This astronomical manuscript is comprised of notes by al-Birjandi on a treatise by Qadi’zadah, which is itself a commentary on a work by al-Jighmini entitled al-Mulkhkhas fi al-hay’ah (Précis of astronomy). The manuscript is thus the work of three scientists specializing in mathematics and astronomy. Included are extensive hashiyah (marginal notes) on Qadi’zadah’s sharh (commentary) on the principles of astronomy by al-Jighmini. The manuscript first covers the principles of geometry necessary for the study of the heavens. There follows extensive coverage of the position of celestial bodies in relation to the earth and the seasons. The three authors demonstrate the vitality from the 13th to the 17th centuries of what is called “Arab” astronomy. Research was passed from generation to generation and from academy to academy. But the work also reminds us that what is often termed “Arab science” is in fact a body of knowledge created by scholars from many lands who wrote in Arabic, the lingua franca of the learned. For example, astronomer-mathematician Qadi’zadah was born in Turkish-speaking Bursa, a city west of Istanbul. He moved to the Timurid city of Samarkand in Central Asia, where Persian and Turkish were commonly spoken but where scientific writing was largely in Arabic. Qadi’zadah wrote little, but his commentary was frequently copied and used as a textbook in many parts of the Islamic world. The central text is copiously annotated and there are a few geometric illustrations in the margins. The colophon mentions that the work was copied by Mustafa ibn ‘Ali al-Buluni (sic). On the front leaves are ownership statements and poetic couplets in Persian; on the back flyleaves is a long comment on the characteristics of fixed stars. None of the three works has been edited and published in a critical edition.

Map of Arabia, the Persian Gulf, and the Red Sea; Including Egypt, Nubia, and Abyssinia

This map of the Arabian Peninsula and surrounding areas was most likely created by the French cartographer and hydrologist Rigobert Bonne (1727−94). It is probably a proof copy of the map of the same title published in his Atlas des toutes les parties connues du globe terrestre (Atlas of all known land surfaces of the globe). The Arabian Peninsula is the main focus of the map, but it also covers much of the Nile Valley on the western shore of the Red Sea. The atlas was created to serve the global commercial and political interests of European traders and officials. Rigobert Bonne was one of many outstanding French cartographers of the 18th century. Self-taught in mathematics, he rose in the French administration to become chief hydrologist of the state Maritime Department. As a theoretician, he published a revision of global cartographic projection entitled Principes sur les mesures en longueur et en capacité (Principles of measurement of length and volume), a copy of which he sent to Thomas Jefferson in 1790 for discussion at the American Philosophical Society.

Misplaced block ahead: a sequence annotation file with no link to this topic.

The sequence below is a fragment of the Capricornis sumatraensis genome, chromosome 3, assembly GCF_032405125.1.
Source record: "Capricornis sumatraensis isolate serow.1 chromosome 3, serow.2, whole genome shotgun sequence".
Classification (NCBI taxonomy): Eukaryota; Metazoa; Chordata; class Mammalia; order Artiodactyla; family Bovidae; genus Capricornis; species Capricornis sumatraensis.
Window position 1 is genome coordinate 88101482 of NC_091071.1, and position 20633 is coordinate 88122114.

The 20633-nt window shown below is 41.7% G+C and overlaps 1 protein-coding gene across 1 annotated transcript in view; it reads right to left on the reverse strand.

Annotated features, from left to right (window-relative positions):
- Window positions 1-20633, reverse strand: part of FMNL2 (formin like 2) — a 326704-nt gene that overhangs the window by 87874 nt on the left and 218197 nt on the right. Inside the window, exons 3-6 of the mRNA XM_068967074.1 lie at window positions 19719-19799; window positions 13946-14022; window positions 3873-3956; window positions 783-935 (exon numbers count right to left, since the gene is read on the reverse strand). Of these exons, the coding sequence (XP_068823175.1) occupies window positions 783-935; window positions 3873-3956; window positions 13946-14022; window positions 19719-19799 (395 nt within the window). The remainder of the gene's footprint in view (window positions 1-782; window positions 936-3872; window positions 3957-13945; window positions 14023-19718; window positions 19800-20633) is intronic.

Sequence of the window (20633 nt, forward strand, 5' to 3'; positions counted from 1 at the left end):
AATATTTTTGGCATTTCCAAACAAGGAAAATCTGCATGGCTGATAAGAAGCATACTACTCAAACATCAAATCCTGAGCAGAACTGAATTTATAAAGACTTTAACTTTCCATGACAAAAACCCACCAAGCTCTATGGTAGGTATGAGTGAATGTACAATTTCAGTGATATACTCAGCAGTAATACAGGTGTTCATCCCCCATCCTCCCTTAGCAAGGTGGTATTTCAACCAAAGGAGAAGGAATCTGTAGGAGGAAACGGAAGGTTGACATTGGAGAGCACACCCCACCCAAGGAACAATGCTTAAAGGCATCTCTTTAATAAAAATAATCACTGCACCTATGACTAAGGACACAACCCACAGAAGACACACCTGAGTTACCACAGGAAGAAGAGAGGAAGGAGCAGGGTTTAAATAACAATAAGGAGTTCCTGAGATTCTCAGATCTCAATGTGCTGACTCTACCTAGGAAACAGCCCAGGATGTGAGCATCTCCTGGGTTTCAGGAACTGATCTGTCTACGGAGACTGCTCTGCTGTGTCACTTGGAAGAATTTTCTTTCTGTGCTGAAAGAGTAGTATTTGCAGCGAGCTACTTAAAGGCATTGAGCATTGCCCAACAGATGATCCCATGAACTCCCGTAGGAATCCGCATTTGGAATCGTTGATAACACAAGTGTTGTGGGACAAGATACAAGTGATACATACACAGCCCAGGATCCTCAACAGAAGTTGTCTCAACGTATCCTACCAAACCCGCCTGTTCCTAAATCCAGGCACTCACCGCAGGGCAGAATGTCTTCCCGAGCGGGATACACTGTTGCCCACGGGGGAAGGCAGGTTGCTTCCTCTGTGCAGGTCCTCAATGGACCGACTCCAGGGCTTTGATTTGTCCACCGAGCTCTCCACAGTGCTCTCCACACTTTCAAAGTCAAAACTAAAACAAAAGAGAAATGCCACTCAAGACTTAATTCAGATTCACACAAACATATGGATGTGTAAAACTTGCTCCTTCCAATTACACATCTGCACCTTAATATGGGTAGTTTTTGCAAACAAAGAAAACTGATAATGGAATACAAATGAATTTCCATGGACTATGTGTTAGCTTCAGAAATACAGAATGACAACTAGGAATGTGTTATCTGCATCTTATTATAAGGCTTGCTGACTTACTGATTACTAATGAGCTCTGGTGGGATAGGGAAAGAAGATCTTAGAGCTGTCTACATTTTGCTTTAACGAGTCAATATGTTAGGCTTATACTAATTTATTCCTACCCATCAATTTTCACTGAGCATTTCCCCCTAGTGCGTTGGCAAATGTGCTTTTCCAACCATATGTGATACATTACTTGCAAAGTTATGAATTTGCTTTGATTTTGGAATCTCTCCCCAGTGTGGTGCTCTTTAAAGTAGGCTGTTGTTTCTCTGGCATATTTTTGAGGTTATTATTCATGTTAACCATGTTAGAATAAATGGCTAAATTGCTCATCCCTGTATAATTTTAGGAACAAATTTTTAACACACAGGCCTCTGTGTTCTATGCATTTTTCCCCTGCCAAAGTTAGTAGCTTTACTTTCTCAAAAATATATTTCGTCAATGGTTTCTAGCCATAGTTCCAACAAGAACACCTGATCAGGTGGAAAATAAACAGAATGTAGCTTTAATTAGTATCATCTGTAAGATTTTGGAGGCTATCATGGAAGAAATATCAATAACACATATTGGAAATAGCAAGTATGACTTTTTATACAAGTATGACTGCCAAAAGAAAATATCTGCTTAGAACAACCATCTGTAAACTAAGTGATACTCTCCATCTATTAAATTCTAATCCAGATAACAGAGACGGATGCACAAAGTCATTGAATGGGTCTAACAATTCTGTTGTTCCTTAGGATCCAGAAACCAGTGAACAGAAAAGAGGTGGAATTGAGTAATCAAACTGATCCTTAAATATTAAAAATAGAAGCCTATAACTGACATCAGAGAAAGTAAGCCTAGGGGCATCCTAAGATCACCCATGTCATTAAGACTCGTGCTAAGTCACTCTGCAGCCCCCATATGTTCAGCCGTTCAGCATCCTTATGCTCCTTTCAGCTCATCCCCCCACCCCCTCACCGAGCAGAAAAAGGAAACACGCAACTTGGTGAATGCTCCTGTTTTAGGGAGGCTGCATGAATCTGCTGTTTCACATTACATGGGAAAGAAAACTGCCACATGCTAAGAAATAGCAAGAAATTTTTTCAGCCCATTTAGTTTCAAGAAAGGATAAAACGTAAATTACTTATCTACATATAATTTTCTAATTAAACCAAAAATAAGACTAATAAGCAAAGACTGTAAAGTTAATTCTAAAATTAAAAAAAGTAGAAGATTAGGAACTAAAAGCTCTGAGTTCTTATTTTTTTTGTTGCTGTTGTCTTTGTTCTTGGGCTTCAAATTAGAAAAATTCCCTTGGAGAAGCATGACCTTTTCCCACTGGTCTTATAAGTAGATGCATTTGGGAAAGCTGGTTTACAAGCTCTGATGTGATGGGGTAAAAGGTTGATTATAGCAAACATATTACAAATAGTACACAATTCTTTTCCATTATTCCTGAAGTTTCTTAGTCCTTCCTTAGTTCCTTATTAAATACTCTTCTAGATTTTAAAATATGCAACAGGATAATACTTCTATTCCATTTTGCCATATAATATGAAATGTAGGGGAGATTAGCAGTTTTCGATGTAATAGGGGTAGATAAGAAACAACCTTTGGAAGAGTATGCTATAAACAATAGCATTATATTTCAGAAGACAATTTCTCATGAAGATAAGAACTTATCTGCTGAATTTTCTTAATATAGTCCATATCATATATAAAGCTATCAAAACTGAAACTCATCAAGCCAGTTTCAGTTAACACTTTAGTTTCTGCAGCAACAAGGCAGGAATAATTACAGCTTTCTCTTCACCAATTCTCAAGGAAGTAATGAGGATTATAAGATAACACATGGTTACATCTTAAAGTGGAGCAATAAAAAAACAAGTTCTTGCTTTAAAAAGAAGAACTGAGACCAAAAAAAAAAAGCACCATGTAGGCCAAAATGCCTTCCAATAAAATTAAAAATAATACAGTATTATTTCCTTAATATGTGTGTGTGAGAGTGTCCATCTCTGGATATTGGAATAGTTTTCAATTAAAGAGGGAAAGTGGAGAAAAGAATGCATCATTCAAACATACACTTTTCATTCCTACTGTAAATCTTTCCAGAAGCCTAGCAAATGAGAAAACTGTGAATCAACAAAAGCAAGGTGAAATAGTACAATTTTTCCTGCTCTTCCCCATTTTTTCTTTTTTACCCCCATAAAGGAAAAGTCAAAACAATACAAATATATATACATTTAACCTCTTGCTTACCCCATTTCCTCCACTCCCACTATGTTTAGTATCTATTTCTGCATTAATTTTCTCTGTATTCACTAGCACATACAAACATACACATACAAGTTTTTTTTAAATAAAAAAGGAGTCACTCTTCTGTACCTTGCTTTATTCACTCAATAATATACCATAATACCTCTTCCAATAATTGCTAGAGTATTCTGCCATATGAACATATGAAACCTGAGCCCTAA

Thirty-two Years with Islam (1832-1864)

Trente-deux ans a travers l'Islam (1832-1864) (Thirty-two years with Islam [1832-1864]) is a memoir by French soldier and diplomat Léon Roches (1809−1901), covering his career in North Africa and other parts of the Middle East, including a brief sojourn in Mecca. It is based on his diary and on correspondence that he reviewed following his retirement from government service. Beginning with his first arrival in French Algeria in 1832, the author recounts his diplomatic and military assignments in Algeria, Morocco, Tunisia, Egypt, and Arabia. His mastery of Arabic was such that he was appointed interpreter to army headquarters. In this capacity, and later as advisor to generals, he participated in most of the dramatic events surrounding the revolt by ‘Abd al-Qadir al-Jaza’iri (1808−83) against the expanding French occupation. Also included is an account of the vexed negotiations between Morocco and France. In 1841 Roches traveled to Medina and Mecca with acquaintances he made in Cairo, paying his share of expenses for transport and food. Despite his laisser-passer from religious authorities, he was arrested as a non-Muslim trespassing on holy ground reserved for the faithful. He was ultimately released and deported on orders of the sharif of Mecca. The memoir is an important document in the history of French colonialism in North Africa and sheds much light on Algerian leaders, especially ‘Abd al-Qadir. There are photographs and engravings throughout. The two volumes were published in Paris by the famous printer-publisher Firmin-Didot.

Discerning and Specifying the Circumstances of Revelation of the Noble Hadiīth